Education, politics, and anything else that catches my attention.
The smallest prime is 2. 1 is not prime because of the Fundamental Theorem of Arithmetic. (Look it up.)
You know I stink at math: 2?
Dpends on whether you use the real definition, or the newfangled one. If it's no factors other than one and itself, it's one. If you prefer the abomination "exactly two distinct factors", it's 2.
There's only one correct definition, max.
The smallest prime is 2.
Actually Darren, that's not quite true. The new definition is now accepted as true, but back in my school days the other was accepted and taught. I had never heard of the new definition until I started teaching. And, as one whose first love is not math, the older one is much less awkward verbally, and adds very little. Yes, you can write 6 as 2x3 or 1x2x3, or 1x1x2x3, but why would you? It would be just as easy to ask for the simplest prime factorization, and leave 1 prime.I accept the distinction, but I don't have to ike it. Check Wikepedia, prime numbers, primality of one.
I would argue that even if you use the definition "one and itself" the AND implies there must be two factors. You probably wouldn't be okay with someone saying they are going to no stores, other than Target and Target. Using "and" implies a second, different item. Therefore 1 does not fit that definition of a prime number.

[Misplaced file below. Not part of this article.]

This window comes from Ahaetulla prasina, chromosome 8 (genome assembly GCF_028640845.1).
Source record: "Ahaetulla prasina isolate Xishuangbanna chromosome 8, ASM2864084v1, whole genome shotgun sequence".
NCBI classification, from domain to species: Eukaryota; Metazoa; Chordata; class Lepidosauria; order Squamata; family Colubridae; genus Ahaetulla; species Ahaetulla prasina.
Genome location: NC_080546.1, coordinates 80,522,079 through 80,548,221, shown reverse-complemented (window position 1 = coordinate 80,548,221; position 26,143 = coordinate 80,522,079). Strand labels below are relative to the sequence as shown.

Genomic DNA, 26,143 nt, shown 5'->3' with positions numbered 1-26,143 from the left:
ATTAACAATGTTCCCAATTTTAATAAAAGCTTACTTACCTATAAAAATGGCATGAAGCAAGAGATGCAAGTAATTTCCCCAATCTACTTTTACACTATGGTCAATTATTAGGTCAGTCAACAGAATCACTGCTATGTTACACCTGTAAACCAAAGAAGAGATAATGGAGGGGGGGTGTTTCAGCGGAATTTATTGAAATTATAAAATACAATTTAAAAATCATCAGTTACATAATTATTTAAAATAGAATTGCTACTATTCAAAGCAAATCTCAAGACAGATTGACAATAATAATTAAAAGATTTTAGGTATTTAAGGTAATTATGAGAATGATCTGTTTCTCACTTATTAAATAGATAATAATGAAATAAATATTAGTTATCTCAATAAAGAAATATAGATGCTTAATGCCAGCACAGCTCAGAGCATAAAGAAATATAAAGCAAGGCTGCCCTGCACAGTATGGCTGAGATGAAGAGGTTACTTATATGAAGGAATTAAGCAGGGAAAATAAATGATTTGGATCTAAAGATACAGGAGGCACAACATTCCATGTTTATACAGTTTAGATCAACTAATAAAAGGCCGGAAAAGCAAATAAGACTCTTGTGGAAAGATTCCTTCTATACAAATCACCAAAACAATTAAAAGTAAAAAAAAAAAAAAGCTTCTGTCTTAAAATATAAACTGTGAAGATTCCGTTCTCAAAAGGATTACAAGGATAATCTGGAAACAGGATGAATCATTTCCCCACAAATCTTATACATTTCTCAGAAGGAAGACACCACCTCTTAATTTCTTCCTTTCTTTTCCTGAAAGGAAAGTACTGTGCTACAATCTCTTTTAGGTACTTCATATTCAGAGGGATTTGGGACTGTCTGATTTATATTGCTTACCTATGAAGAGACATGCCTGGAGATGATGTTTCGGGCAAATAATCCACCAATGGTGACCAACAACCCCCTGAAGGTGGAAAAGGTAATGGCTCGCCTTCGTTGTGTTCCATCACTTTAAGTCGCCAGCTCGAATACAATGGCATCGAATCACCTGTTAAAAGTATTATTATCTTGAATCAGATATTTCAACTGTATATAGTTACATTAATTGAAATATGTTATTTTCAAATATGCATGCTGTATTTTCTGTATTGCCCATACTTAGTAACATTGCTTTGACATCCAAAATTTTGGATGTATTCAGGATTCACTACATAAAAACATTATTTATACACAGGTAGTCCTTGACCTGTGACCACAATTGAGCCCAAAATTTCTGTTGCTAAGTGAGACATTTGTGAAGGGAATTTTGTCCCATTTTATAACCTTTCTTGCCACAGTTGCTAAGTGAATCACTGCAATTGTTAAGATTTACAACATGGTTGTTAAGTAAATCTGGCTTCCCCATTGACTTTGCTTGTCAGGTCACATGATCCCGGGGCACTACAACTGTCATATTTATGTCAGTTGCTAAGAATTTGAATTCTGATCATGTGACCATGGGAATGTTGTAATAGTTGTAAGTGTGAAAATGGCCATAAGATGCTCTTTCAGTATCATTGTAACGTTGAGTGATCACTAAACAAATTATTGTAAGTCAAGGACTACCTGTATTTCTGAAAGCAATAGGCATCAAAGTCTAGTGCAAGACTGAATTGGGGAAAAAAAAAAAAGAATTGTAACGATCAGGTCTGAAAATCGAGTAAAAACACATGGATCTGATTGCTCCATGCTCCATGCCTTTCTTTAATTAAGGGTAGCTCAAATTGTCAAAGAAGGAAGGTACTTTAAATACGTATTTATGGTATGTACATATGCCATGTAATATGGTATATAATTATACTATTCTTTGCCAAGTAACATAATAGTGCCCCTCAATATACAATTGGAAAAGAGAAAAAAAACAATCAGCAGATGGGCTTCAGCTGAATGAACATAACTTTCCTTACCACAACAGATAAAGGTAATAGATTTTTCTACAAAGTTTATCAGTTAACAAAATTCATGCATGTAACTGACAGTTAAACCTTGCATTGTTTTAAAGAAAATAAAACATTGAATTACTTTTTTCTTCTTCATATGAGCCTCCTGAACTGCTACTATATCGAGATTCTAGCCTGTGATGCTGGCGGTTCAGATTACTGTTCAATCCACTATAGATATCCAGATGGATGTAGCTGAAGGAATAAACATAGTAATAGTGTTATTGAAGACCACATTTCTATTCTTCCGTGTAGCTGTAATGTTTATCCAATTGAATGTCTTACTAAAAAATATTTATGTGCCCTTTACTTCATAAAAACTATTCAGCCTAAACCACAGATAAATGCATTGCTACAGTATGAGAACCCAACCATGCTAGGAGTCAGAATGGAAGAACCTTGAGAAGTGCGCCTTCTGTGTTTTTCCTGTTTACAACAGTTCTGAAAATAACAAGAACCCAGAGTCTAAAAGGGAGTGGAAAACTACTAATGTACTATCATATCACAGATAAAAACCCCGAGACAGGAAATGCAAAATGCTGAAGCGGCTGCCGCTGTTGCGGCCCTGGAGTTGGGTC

A legit interpretation, which nonetheless doesn't change the fact that when that definition was used,one was considered prime. Just another example of lies I was taught in math class, like, "you can't have less than zero" or you can't take the square root of a negative number" or "some quadratic equations have no solutions"
I tell even my low-level algebra students that if the discriminant of a quadaratic equation is negative that there's no *real* answer. I also say that *in Algebra 1* we don't take the square root of a negative number.I don't lie to my students.
Didn't suggest you did . . . the lies come largely from our less mathemetically trained compatriots in the lower levels.. .that's where my experience came from.
Post a Comment